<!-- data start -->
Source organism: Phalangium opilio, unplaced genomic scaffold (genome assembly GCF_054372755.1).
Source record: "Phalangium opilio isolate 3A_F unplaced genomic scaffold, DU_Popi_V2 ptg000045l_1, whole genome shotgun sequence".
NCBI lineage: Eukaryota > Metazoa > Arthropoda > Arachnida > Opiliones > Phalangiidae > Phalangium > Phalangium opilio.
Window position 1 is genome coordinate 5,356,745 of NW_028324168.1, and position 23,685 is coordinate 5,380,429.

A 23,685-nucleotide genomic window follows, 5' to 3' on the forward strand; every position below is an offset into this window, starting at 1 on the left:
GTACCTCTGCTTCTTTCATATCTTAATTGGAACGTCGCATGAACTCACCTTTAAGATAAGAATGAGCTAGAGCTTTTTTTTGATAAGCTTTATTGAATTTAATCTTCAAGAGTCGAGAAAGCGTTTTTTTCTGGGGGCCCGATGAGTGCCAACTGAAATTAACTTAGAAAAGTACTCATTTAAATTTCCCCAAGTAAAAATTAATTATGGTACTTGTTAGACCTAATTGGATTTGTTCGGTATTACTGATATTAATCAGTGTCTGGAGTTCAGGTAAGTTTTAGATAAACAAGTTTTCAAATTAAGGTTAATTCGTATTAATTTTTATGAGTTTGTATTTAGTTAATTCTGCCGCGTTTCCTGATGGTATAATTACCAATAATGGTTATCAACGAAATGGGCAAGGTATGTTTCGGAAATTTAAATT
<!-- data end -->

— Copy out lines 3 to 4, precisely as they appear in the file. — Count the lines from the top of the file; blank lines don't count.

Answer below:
NCBI lineage: Eukaryota > Metazoa > Arthropoda > Arachnida > Opiliones > Phalangiidae > Phalangium > Phalangium opilio.
Window position 1 is genome coordinate 5,356,745 of NW_028324168.1, and position 23,685 is coordinate 5,380,429.